This randomized controlled trial tested a pediatric clinic-based, theory-driven intervention to promote smoking cessation among women bringing their children to clinics that serve low-income families. Although designed primarily as an efficacy trial, the research included some key features of an effectiveness study, including population-based recruitment and the use of clinic physicians and nurses to deliver intervention components in real time.

Clinic staff, from frontline receptionists to busy pediatricians and nurses, were remarkably receptive to participating in the study. Clinician and patient reports indicated high rates of delivery of the intervention by both physicians and nurses. Virtually all staff physicians participated in training. Because our study clinics were teaching clinics, we had the opportunity to train many resident physicians, preceptors, and attending physicians with the potential to widely disseminate this intervention model. Several seasoned clinicians commented that briefly discussing smoking with the woman qualitatively improved their interactions during the visit. The greatest challenge was that some of the clinic nurses found it hard to complete the follow-up telephone calls during clinic hours because of the difficulty of reaching women on the telephone during the day and the nurses' own busy workdays.

Notable as well was the high level of receptivity to the intervention among women coming to the clinics. Informal feedback from participants indicated that they welcomed having a discussion about their smoking with their children's pediatricians and felt good that the clinicians were interested in their health as well as their children's. With more than 150 women receiving interventions during this study, we did not receive a single report of a negative reaction. Of course, these study volunteers knew prior to the visit that their smoking might be discussed.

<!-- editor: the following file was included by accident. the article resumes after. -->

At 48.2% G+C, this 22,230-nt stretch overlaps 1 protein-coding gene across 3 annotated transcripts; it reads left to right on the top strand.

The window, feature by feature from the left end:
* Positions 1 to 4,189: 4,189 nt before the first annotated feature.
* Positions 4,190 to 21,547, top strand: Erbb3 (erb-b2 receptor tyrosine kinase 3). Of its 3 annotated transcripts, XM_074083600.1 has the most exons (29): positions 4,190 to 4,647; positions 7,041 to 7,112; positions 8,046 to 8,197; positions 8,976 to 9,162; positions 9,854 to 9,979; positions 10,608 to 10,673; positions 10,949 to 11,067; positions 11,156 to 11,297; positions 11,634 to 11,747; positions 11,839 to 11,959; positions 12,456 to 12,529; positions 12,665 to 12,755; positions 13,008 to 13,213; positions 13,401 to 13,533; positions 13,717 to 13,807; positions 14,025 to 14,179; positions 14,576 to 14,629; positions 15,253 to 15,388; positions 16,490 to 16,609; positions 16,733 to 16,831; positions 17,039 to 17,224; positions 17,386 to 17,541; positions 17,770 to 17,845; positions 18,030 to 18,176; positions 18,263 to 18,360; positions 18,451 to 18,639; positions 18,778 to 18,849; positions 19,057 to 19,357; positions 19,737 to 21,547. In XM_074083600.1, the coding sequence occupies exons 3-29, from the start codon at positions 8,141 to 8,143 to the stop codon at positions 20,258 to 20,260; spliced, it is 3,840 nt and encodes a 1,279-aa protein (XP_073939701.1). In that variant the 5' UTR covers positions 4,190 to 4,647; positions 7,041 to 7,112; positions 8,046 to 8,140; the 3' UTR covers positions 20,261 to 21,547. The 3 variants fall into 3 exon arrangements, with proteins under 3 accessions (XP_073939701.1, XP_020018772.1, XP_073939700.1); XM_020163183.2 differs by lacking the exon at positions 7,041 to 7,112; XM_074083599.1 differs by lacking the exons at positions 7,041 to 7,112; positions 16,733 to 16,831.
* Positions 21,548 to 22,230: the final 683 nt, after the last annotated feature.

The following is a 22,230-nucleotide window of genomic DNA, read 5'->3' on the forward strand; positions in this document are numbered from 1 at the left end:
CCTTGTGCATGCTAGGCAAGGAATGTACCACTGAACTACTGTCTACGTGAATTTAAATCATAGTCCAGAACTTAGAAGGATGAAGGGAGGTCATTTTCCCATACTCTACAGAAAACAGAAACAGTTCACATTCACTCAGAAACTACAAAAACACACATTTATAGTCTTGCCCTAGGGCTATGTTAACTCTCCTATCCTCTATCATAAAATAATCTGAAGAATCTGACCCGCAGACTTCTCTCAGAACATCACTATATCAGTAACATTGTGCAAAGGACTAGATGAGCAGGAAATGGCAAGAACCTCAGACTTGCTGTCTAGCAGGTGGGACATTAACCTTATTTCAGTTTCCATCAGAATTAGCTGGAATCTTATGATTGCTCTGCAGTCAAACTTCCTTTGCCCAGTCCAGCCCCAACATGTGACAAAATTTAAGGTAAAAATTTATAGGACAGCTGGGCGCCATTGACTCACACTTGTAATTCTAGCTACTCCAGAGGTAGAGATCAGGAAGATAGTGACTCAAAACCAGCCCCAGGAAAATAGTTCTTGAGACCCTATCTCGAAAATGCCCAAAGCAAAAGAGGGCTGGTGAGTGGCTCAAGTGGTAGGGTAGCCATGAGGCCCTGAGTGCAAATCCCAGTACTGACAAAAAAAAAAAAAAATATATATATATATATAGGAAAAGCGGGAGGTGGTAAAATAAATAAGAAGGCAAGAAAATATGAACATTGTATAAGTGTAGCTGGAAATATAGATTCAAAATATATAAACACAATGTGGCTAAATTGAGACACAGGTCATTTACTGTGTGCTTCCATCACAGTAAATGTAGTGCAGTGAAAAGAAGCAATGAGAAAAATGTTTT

Because of human subjects' protection and clinic logistics we did not enumerate the smoking status of all women coming to the clinic during our recruitment period. Thus, we are unable to specify the percentage of women smokers who enrolled in the study. However, the baseline characteristics of those who did participate suggest that we involved a broad cross-section of women smokers in this study. Not all of them were primed to quit; nearly a quarter of the study sample indicated that they were not seriously considering quitting in the next 6 months, and only about a third were planning to quit in the next 30 days. Thus, our study participants represented the general population of smokers rather than just the highly motivated smokers who typically volunteer for treatment outcome studies.

Obtaining longitudinal data from patients receiving care at urban clinics that serve predominantly low-income populations is challenging. Many studies lose close to half their participants over time. Nearly 90% of our study participants provided data at either the 3- or 12-month follow-up points; 80% completed follow-up surveys at 12 months. To enhance response rates, we implemented interim tracking calls at 1, 6, and 9 months. The protocol for these calls did not require study personnel to speak with study participants, only to verify their contact information by telephone. In addition, we provided meaningful financial incentives for each completed interview as well as vouchers for public transportation to the clinic sites.

Two study features warrant further discussion. First, we used self-reported smoking status for our primary outcome. Our confidence in self-reported data is based on several considerations. The distribution of self-reported cessation was equivalent across in-person and telephone surveys. Both intervention and control groups knew that the study focused on smoking cessation. Data collection staff had no involvement in treatment delivery. The latter 2 features can minimize differential self-report bias across study groups. Finally, among women who completed in-person carbon monoxide testing, there were no differences in rates of compliance with the testing between intervention and control groups or between women who reported smoking and self-reported quitters.